Cheatly to Chevy Chase

Cheatly, a lewd, imprudent debauchee of Alsatia (Whitefriars). He dares not leave the “refuge” by reason of debt; but in the precincts he fleeces young heirs of entail, helped them to money, and becomes bound for them.—Shadwell: Squire of Alsatia (1688).

Chebar, the tutelar angel of Mary sister of Martha and Lazarus of Bethany.—Klopstock: The Messiah, xii. (1771).

Chederazade , mother of Hemjunah and wife of Zebenezer sultan of Cassimir. Her daughter having run away to prevent a forced marriage with the prince of Georgia, whom she had never seen, the sultana pined away and died.—Sir C. Morell [J. Ridley]: Tales of the Genii (“Princess of Cassimir,” tale vii., 1751).

Chederles, a Moslem hero, who, like St. George, saved a virgin exposed to the tender mercies of a huge dragon. He also drank of the waters of immortality, and still lives to render aid in war to any who invoke him.

When Chederlês comes
To aid the Moslem on his deathless horse,
…as [if] he had newly quaffed
The hidden waters of eternal youth.

   —Southey: Joan of Arc, vi. 302, etc. (1837).

Cheerly (Mrs.), daughter of colonel Woodley. After being married three years, she was left a widow, young, handsome, rich, lively, and gay. She came to London, and was seen in the opera by Frank Heartall, an open-hearted, impulsive young merchant, who fell in love with her, and followed her to her lodging. Ferret, the villain of the story, misinterpreted all the kind actions of Frank, attributing his gifts to hush- money; but his character was amply vindicated, and “the soldier’s daughter” became his blooming wife.—Cherry: The Soldier’s Daughter (1804).

Miss O’Neill, at the age of 19, made her début at the Theatre Royal, Crow Street, in 1811, as “The Widow Cheerly.”—W. Donaldson.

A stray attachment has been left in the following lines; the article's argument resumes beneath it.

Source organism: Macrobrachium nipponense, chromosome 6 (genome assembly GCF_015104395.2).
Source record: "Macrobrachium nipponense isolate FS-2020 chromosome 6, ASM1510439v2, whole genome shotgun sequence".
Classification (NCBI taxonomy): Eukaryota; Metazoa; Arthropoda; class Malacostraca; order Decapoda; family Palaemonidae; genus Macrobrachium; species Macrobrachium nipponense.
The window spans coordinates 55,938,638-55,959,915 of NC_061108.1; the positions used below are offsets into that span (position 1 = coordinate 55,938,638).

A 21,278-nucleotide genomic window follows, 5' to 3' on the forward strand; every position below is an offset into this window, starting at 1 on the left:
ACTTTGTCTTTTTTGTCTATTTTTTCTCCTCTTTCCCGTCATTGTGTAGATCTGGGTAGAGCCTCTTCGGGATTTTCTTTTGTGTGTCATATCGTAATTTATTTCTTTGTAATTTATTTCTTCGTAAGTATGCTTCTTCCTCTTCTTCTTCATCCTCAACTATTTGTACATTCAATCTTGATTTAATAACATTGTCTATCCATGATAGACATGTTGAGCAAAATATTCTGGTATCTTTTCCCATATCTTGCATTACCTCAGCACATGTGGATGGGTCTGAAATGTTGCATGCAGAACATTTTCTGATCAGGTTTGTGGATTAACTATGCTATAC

Cheeryble Brothers (The), brother Ned and brother Charles, the incarnations of all that is warm-hearted, generous, benevolent, and kind. They were once homeless boys running about the streets barefooted; and, when they grew to be wealthy London merchants, were ever ready to stretch forth a helping hand to those struggling against the buffets of fortune.

Frank Cheeryble, nephew of the brothers Cheeryble. He married Kate Nickleby.—Dickens: Nicholas Nickleby (1838).

Cheese. The “ten topping guests.” (See Cisley, p. 211.)

Cheese (Dr.), an English translation of the Latin Dr. Caseus, that is, Dr. John Chase, a noted quack, who was born in the reign of Charles II., and died in that of queen Anne.

Cheese-Cakes. Sir W. Scott, alluding to the story of “Noureddin Ali and Bedreddin Hassan,” in the Arabian Nights’ Entertainments, makes in four or five lines as many blunders. The quotation is from The Heart of Midlothian.

She, i.e. Effie Deans, amused herself with visiting the dairy…and was near discovering herself to Mary Hetley by betraying her acquaintance with the celebrated receipt for Dunlop cheese, that she compared herself to Bedreddin Hassan, whom the vizier his father-in-law discovered by his superlative skill in composing cream-tarts with pepper in them.

(1) It was not “cream-tarts” but cheese-cakes. (2) The charge was that he made cheese-cakes without putting pepper in them, and not “cream-tarts with pepper.” (3) It was not “the vizier his father-in-law,” but the widow of Noureddin Ali and the mother of Bedreddin, who made the discovery. She declared that she herself had given the receipt to her son, and it was known to no one else.

Chemistry (The Father of), Arnaud de Villeneuve (1238–1314).

  By PanEris using Melati.

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